By Graham Phillips
A little less than 10 months ago, I came out of Ukrainian captivity, and among all the other things waiting for me, was the article written on me for Buzzfeed, by Max Seddon – How A British Blogger Became An Unlikely Star Of The Ukraine Conflict — And Russia Today
10 months on, it still gets brought up somewhat more than from time to time. However, this is the first time I’ve told the story behind it…
I’d been following Max on Twitter since Euromaidan, had even done a bit of reading up on him, Buzzfeed’s first foreign correspondent, from the US, a former Oxford student. My journey to Donetsk to begin reporting with RT had been with a friend of Max’s, David Patrikarakos, with whom I’d chatted about Max, even been present at phone calls to.
I had the distinct feeling, it must be said, that Max didn’t like me, that being he knew who I was by this stage, but didn’t follow back on Twitter (how you measure these things). This feeling was confirmed when we met at the hotel journalists were staying at in Slavyansk, and Max more or less cold-shouldered.
I had a good idea why too. I knew Max was good friends with Kyiv Post, at that time, journalist Chris Miller. I had, it must be said, gone for Chris during the time of Euromaidan, incensed by his support of something I saw as leading to catastrophe.
At the time, let’s be clear, I was pretty much a no one in terms of status, under 100 Twitter followers (how you measure these things). I’d had only negative experiences of, with Chris, back in Kiev as we worked for ‘rival’ publications – myself for What’s On, his for the Kyiv Post, but now, I watched on from Odessa, where I was living, at him making it big off the back of something I saw as entirely wrong. More, I saw Chris, and others, fuelling it along with coverage designed to foment rather than report.
The lack of voice I had against Chris at that time manifest in such voice as I had being as loud as I could, I took to ‘trolling’ Chris, writing blogs against his actions, his support of Euromaidan, what I took as egotism, preening, blatant careerism. I followed Max’s articles at this time too, not agreeing with much of what he wrote, but never getting into any Twitter contretemps.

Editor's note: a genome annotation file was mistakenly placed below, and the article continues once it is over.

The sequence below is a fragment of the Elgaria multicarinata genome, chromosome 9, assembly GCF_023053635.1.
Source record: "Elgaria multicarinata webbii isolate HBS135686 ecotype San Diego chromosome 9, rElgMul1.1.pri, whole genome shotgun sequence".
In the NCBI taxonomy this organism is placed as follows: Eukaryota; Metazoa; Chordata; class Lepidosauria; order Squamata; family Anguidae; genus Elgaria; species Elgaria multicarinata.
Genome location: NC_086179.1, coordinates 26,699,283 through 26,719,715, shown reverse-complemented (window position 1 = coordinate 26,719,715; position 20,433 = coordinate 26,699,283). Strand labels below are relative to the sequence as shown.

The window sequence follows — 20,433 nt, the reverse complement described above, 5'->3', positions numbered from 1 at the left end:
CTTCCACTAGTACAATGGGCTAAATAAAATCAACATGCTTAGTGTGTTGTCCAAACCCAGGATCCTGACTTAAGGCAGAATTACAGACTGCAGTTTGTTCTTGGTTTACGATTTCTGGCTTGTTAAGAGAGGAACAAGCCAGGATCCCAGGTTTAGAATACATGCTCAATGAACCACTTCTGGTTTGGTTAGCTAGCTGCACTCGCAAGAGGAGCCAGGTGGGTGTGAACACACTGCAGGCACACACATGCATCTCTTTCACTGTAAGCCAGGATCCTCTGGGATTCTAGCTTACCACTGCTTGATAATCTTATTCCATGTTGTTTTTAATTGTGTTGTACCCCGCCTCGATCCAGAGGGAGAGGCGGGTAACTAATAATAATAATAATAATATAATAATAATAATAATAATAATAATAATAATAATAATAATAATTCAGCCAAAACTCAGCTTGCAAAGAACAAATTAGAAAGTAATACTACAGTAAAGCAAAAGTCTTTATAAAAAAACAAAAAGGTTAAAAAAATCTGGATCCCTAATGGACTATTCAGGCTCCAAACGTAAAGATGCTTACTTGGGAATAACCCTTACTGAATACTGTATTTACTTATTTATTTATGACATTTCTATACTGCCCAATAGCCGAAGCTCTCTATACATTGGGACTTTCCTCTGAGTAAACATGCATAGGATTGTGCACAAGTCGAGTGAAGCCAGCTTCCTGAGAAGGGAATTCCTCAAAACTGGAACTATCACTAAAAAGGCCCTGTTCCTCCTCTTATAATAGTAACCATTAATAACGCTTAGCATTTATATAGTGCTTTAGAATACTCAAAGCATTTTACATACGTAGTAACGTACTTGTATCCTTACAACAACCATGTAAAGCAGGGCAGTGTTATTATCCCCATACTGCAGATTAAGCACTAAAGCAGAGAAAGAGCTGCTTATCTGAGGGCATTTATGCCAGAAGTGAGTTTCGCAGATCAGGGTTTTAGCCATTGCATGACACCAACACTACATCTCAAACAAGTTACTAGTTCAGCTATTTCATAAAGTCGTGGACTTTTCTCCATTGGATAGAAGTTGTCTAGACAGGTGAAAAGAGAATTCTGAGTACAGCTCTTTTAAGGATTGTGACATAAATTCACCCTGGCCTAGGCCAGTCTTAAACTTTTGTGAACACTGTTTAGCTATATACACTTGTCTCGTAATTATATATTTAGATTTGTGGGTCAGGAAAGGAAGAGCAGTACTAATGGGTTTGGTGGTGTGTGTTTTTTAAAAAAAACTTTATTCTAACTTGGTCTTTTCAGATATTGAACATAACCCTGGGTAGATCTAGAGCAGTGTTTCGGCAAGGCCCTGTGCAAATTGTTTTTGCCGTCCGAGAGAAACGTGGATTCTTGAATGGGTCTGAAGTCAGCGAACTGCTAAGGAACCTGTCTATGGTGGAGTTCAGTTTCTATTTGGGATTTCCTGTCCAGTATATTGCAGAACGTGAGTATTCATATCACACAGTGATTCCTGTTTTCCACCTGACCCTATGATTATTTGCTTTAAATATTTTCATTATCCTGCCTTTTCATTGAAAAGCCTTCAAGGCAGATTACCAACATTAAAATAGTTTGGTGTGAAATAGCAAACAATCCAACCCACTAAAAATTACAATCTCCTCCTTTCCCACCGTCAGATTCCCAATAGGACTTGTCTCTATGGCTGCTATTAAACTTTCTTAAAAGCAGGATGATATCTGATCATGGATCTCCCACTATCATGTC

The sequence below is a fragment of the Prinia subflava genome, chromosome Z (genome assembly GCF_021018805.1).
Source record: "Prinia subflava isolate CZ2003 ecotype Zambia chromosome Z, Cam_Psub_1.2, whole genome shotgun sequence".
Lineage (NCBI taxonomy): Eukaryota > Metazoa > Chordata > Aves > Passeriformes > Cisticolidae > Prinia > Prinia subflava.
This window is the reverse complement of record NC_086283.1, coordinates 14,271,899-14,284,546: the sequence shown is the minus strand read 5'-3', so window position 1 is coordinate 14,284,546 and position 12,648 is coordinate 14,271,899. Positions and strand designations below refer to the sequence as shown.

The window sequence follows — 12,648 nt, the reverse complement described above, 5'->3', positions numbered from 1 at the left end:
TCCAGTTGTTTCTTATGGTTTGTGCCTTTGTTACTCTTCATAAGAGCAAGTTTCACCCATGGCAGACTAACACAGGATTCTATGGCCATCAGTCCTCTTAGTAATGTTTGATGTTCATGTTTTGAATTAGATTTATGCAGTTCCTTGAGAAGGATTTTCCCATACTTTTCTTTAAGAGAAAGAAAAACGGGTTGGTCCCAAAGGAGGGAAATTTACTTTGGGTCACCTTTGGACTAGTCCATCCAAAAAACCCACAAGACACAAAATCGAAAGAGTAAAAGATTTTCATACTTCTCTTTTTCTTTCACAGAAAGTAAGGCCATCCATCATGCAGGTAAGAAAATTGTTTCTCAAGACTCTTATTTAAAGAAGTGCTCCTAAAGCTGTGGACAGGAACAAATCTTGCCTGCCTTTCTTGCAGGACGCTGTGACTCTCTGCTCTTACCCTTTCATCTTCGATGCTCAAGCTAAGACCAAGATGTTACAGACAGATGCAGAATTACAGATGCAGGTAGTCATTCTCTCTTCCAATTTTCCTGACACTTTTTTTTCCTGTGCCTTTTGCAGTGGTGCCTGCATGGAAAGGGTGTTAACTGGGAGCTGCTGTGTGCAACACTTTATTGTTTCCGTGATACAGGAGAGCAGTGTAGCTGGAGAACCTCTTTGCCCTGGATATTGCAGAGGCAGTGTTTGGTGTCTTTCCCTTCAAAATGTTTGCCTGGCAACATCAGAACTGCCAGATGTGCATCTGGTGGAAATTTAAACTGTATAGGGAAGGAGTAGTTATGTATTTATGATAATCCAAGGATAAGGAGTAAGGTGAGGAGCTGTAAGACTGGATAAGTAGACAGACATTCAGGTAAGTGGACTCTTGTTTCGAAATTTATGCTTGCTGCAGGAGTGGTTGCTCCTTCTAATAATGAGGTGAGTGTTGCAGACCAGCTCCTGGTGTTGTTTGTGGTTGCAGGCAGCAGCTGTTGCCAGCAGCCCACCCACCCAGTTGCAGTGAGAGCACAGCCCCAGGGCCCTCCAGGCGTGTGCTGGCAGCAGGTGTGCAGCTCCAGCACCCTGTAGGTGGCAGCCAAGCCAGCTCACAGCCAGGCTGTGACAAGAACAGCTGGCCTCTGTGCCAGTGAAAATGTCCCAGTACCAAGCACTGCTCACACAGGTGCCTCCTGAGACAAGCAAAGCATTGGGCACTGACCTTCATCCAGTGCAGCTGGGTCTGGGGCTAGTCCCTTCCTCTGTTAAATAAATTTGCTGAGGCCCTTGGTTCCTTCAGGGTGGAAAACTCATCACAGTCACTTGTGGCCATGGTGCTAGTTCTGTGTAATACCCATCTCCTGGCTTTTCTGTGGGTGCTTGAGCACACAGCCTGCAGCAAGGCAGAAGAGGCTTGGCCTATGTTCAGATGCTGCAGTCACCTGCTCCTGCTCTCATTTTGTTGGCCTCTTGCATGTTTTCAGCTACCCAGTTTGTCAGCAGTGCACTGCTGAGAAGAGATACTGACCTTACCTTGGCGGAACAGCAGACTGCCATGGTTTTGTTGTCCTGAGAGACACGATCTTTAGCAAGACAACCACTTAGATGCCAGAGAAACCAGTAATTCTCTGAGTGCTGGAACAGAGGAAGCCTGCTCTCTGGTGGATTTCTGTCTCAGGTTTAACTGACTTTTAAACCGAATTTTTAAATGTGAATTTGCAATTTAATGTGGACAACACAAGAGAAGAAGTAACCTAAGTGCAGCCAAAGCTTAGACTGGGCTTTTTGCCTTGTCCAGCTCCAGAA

I met Chris Miller in person in Kramatorsk in early May 2014, an offline encounter as acrid as online, albeit one which ended in my proposing to Chris that we bury the hatchet, something agreed to only with mutual bitterness, a clear enmity cutting through all exchanges.
So, when Max followed, then started writing to me on Twitter in April, I expected the very worst. I was working for RT at that time, hit jobs on RT employees were already stock-in-trade for the western press, despite its ‘trendy’ stylings, in terms of Ukraine coverage, Buzzfeed, founded in 2006, had fairly faithfully towed the conventional western party line – support of Maidan, anti Crimean referendum, anti Donbass uprising, very much anti-RT.
Added this to whatever personal rancour Max held towards me, emanating from wherever else, surely in part from my own spats with his friend Miller, and I was pleased when Max seemed to lose interest in the article after our first messages mid-April. But then, early May, suddenly Max was back on it, big time. Messages, request for phone number followed by immediate phone call, entreaty to accompany me on an assignment.
That didn’t happen in the end, but in early May, we spoke for at least a couple of hours on the phone. I knew Max had also been speaking to friends and acquaintances of mine at that time. I decided to be completely open with Max, lay it all out to him, and in goodfaith, hope for the best. I like to be as open as possible in any given situation, and in Max, I had an intelligent, attentive audience as I laid out everything from my early years right up to the events of that day.